The Truth About Sexting
Written by Phylicia Masonheimer | August 21, 2016
Is sexting really so bad?
Your initial reaction may be “Of course not!” or even “I would never do such a thing.” But you might be surprised at just how many men and women exchange sexual content via text—even those who claim to follow Christ. It’s not enough to simply say, “Don’t engage in sexting,” just like it’s not enough to simply say, “Don’t have sex.” We need to know why we’re called to a higher standard.
I recently received an email from a blog reader asking whether or not boudoir photos—photo shoots of women in lingerie—are appropriate for Christian women, specifically for brides prior to the wedding day. Answering her question caused me to look once again at the big picture of sexual images and how they affect us.
My husband and I both counsel young people through sexual sin and addiction, and since this is an issue that touches men and women, we worked together to bring you these points. Here’s the difficult truth about sending sexual images to your partner—and why doing so violates God’s design for sex.
Illicit Sexual Images Destroy Intimacy
When my husband and I were first married, I asked him what he thought of boudoir photos and sexy pictures. Since he traveled often for business trips, I thought the photos might be nice for him to have. To my surprise, he rejected the idea. Though the idea was appealing, he admitted, a sexual image separates the person from the picture. Without the spirit of the person in the image, their sexuality is objectified.
Objectified sexuality is what drives pornography. Sending sexual images to a partner outside of marriage is an affront to God’s design for sex; it objectifies sexuality and destroys the intimacy it was designed to reflect. Our naked bodies—or even the stripped-down-yet-slightly-covered boudoir versions—are covered not because of shame, but because of honor. God created our covering to protect intimacy. Marriage alone is where that intimacy is fulfilled. Sexting rips the covering off that intimacy and cheapens the very thing God values so much.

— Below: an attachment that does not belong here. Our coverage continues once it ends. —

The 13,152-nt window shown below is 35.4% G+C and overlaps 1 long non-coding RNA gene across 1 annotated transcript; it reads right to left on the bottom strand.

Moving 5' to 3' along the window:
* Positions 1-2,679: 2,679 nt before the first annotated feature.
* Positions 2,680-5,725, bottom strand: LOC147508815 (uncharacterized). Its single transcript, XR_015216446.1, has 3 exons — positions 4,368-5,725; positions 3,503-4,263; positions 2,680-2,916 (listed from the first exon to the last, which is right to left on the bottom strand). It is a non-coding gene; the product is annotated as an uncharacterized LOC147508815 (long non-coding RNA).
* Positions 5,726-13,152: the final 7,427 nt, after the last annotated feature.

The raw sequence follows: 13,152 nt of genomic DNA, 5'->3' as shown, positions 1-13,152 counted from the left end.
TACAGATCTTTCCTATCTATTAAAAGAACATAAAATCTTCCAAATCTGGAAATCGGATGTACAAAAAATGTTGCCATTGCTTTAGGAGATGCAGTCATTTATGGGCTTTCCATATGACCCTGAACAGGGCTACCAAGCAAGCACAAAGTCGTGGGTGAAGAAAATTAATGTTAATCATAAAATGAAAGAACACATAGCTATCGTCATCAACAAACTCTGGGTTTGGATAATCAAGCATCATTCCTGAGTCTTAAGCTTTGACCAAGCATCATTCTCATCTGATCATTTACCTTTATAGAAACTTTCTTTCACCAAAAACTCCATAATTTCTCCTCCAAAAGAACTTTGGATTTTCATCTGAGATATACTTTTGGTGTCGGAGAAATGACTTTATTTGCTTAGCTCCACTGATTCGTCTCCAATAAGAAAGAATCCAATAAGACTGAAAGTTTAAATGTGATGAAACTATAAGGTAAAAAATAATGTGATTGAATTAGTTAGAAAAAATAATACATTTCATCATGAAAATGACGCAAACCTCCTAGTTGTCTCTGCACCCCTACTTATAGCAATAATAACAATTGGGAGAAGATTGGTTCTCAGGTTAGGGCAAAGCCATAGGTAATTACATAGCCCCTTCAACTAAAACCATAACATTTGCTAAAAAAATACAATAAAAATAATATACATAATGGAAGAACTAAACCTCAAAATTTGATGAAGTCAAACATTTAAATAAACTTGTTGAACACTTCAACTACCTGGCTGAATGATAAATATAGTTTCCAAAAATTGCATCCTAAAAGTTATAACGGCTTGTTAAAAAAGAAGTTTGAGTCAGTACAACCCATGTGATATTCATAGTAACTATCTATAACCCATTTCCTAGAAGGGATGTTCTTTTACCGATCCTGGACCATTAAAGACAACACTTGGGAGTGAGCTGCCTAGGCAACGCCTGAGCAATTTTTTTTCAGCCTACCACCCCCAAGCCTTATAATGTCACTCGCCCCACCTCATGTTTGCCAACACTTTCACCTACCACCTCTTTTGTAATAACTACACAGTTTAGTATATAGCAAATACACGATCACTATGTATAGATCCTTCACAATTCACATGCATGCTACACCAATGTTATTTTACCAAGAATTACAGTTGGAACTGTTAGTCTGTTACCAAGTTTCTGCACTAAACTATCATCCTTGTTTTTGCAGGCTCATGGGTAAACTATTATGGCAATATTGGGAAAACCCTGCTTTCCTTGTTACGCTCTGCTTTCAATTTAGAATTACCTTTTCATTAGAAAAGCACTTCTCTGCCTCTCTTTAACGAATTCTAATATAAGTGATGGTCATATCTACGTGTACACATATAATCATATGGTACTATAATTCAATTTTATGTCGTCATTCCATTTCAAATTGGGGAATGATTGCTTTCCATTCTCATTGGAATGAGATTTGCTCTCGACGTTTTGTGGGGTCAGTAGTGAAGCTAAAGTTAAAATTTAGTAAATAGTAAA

Even in marriage, sexting can be a slippery slope. Couples where one or both parties have struggled with pornography should not engage in sexting or sending sexual imagery to one another. What is “enough” at first—a boudoir photo, a sexy pose from a wife—may not remain so, and sexual objectification is a difficult door to close once opened. Better to be on guard than to open that door.
Sexting Incites Lust
If protecting intimacy isn’t motive enough, then realize that sexting is designed to create sexual arousal—and if you’re not married, intentionally inciting sexual arousal in someone else is the same as encouraging them to lust. When two people engage in this kind of behavior, they are ignoring God’s command to walk in sexual holiness until marriage vows are said.
What is lust? Lust can come in many forms—greed and gluttony are manifestations of it. But lust typically references sexual desire: a desire that quickly becomes a demand. Lust doesn’t ask; it takes. And lust and love cannot coincide. Jesus pointed out that lusting after another person is the root of adultery, because lust and adultery come from the same selfish attitude of the heart. Thus, lust isn’t just damaging to us personally—engaging in it cheats your future spouse.
Lust is only conquered when we choose faith in Christ over immediate desire. If you are in a relationship where your boyfriend demands sexual images, get help, get counseling and get out of that relationship. You are not his personal pornographer! You are a daughter of God with incredible value, a woman who intimacy is designed to be treasured and appreciated—not put on public display.
True Love DOES Wait
We often hear the phrase “True love waits” thrown around the purity conversation. Well, true love DOES wait—but it waits for everything. It doesn’t just save sex for marriage. True love chooses purity in word, deed, thought and action. Purity begins with your iPhone. It begins with your computer. It begins in your bedroom. It has less to do with preserving virginity and more to do with whether or not you are committed to following Christ, even when it’s hard.